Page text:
A 5.1 magnitude earthquake struck southwestern Iran early Friday morning in a region which houses the country's first nuclear power plant.
The quake occurred just after 5 a.m. local time, 44 kilometers (27 miles) southeast of the city of Borazjan in Bushehr province, at a depth of 38.3 kilometers (23.7 miles), according to the US Geological Survey (USGS).
The Bushehr nuclear plant is located on the Iranian coastline to the southwest of Borazjan, not far from the epicenter of the earthquake.
Opened in August 2010, Bushehr is not only Iran's first nuclear plant but the first civilian reactor in the Middle East.
So far there has been no official word on whether or not the plant was damaged by the earthquake.
History of deadly quakesIran is no stranger to tectonic activity. The country sits on a major fault line between the Arabian and Eurasian plates and has experienced many earthquakes in the past.
In November, at least five people were killed and 330 others injured after a 5.9-magnitude earthquake struck northwestern Iran.
Last year, a quake that struck near the Iran-Iraq border in November killed at least 361 people.
More than 400 people were killed and thousands injured when a powerful 7.3-magnitude earthquake struck near the Iran-Iraq border in November 2017.
The deadliest quake this century occurred in 2003 when a magnitude 6.6 earthquake struck the southeastern city of Bam, killing some 26,000 people.
REVEALED - John Kerrys Daughter - Connection to Iranian State
John Kerry's daughter Contributed by Kevin T. McManus, Nashville, Tn.
Please read this to the end and PASS IT ON TO ALL YOUR CONTACTS '' No wonder they're nervous about the possibility a Republican getting the Presidency and exposing this. WOW !!! Just another little bit of newsy information . . . . . . . IT COULDN'T GET ANY DEEPER. No matter what your political leaning, this should give you a reason to stop and think whose side John Kerry is on!!!! As soon as you think it can't get much worse'...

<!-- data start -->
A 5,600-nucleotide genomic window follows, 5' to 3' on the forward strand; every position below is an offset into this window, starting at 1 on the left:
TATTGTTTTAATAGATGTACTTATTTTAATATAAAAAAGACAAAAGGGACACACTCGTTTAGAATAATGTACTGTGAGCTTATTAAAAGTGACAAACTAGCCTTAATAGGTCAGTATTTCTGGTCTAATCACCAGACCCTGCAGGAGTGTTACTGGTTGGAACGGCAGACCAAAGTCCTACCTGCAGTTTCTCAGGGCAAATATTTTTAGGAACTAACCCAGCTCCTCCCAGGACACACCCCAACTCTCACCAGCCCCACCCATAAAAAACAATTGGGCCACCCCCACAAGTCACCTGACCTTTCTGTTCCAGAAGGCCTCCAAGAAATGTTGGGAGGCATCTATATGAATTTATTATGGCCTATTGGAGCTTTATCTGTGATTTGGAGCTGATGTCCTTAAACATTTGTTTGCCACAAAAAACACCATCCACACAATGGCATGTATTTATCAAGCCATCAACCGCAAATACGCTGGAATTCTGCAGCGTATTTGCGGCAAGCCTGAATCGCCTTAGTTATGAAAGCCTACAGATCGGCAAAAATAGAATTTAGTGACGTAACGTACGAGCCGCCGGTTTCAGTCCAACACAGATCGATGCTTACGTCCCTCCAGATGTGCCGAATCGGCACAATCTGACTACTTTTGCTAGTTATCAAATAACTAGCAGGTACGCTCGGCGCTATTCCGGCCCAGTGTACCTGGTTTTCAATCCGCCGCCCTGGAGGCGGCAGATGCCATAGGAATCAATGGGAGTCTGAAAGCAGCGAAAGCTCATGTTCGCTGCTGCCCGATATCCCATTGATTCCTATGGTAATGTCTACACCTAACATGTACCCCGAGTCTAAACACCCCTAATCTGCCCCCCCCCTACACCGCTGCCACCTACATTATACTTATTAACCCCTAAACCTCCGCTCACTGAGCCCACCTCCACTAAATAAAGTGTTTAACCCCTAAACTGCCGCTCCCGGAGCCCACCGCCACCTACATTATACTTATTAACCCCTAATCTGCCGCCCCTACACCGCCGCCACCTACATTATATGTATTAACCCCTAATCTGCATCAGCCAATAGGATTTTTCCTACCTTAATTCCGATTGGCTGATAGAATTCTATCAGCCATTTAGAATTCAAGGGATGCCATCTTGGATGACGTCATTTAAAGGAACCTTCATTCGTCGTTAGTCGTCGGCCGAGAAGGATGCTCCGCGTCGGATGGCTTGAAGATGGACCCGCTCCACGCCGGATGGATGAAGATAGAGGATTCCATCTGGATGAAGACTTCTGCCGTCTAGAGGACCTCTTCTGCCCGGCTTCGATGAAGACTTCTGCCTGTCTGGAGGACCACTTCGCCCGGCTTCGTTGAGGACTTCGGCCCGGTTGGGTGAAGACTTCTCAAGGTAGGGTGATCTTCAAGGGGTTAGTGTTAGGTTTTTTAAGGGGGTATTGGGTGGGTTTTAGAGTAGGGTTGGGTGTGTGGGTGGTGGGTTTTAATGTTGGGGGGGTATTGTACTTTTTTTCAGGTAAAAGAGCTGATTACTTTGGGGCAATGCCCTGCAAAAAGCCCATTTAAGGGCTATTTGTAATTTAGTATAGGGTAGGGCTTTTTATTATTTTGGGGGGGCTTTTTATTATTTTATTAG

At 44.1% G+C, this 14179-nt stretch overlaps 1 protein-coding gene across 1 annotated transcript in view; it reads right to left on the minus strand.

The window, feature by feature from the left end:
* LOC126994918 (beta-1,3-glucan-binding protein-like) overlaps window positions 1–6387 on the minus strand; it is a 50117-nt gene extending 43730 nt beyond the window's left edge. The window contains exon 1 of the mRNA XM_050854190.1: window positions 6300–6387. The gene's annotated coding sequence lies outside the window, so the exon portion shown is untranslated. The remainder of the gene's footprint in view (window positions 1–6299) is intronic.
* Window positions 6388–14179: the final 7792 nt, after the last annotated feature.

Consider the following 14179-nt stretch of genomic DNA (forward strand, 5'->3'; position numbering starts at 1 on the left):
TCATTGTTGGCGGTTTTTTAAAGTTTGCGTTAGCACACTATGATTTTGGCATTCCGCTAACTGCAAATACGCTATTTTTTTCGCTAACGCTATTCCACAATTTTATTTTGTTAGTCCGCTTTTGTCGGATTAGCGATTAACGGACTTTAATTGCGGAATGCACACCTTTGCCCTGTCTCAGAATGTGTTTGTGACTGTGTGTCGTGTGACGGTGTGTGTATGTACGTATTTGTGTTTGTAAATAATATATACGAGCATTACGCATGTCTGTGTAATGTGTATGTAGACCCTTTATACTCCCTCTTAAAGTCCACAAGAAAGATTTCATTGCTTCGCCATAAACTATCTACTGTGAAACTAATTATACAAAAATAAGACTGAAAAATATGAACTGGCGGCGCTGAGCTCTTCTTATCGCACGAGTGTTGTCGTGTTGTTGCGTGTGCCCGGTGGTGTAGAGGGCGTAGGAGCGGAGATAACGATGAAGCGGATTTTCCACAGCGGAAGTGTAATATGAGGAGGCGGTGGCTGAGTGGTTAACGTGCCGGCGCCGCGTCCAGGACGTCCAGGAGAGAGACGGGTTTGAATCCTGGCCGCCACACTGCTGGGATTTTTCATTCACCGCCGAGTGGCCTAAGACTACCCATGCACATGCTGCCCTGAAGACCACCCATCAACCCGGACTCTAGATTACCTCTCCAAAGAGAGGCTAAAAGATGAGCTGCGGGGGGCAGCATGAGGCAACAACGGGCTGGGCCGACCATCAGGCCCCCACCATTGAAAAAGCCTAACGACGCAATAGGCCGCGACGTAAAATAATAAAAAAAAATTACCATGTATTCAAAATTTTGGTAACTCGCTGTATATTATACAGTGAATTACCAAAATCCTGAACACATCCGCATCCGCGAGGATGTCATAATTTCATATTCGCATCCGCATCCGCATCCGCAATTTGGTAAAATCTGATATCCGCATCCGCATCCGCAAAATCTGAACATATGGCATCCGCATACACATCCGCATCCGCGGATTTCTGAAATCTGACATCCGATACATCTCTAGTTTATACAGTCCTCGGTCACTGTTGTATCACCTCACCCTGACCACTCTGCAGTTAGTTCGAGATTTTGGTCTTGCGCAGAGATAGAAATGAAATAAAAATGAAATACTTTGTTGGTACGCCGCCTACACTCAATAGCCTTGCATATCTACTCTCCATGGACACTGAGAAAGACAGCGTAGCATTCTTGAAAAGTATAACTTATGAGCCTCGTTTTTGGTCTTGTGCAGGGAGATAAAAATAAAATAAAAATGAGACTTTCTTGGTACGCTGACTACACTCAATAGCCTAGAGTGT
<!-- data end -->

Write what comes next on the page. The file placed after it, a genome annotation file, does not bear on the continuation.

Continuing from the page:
You Do Know Who John Kerry Is . . . . Right?
Does this clearly explain something that seemed unexplained?Guess who's married to John Kerry's daughter? Did you know that in 2009 the daughter of Secretary of State John Kerry, Dr. Vanessa Bradford Kerry, married an Iranian physician named Dr. Brian Vale Nahed. No mainstream media reported this. Guess who was the best man at the wedding? Mohammad Javad Zarif. So who is Mr. Zarif? Zarif is the current minister of foreign affairs for Iran.
He was Kerry's chief counterpart in the nuclear deal negotiations just concluded. Meaning Kerry was dealing with his daughter's father-in-law? Cozy, right!
As Front Page Magazine pointed out several months ago, the nuclear talks with Iran were a tragic farce, choreographed and orchestrated by Iran . And unfortunately, we are going to have to live with the consequences. When (not ''if'') the bomb blows.
Can you say ''conflict of interest'' ..after of course, ''breach of national security'' '... and ''aiding and abetting '' one of our principal national enemies?But then what's new. Even as Muslims make up just 1% of the country, Hillary's top aide is a Muslim, as is Obama's. Is it any wonder Obama wants to bring in thousands of young Muslims as refugees even though his security people say they cannot properly vet them. Then too, Obama also spends much time defending Muslims? Not so much defending other minorities, Jews, Blacks, etc.??
Contributed by Kevin T. McManus, Nashville, Tn.
TEAR DOWN the Statue of Liberty because the immigrants of today aren't being treated the same as those who passed through Ellis Island and other ports of entry. [MORE]
Qassem Suleimani is the Iranian operative who has been reshaping the Middle East. Now he's directing Assad's war in Syria. A former C.I.A. officer calls Suleimani, the head of Iran's Quds Force, the ''most powerful operative in the Middle East today.''
Illustration by Krzysztof DomaradzkiLast February, some of Iran's most influential leaders gathered at the Amir al-Momenin Mosque, in northeast Tehran, inside a gated community reserved for officers of the Revolutionary Guard. They had come to pay their last respects to a fallen comrade. Hassan Shateri, a veteran of Iran's covert wars throughout the Middle East and South Asia, was a senior commander in a powerful, (C)lite branch of the Revolutionary Guard called the Quds Force. The force is the sharp instrument of Iranian foreign policy, roughly analogous to a combined C.I.A. and Special Forces; its name comes from the Persian word for Jerusalem, which its fighters have promised to liberate. Since 1979, its goal has been to subvert Iran's enemies and extend the country's influence across the Middle East. Shateri had spent much of his career abroad, first in Afghanistan and then in Iraq, where the Quds Force helped Shiite militias kill American soldiers.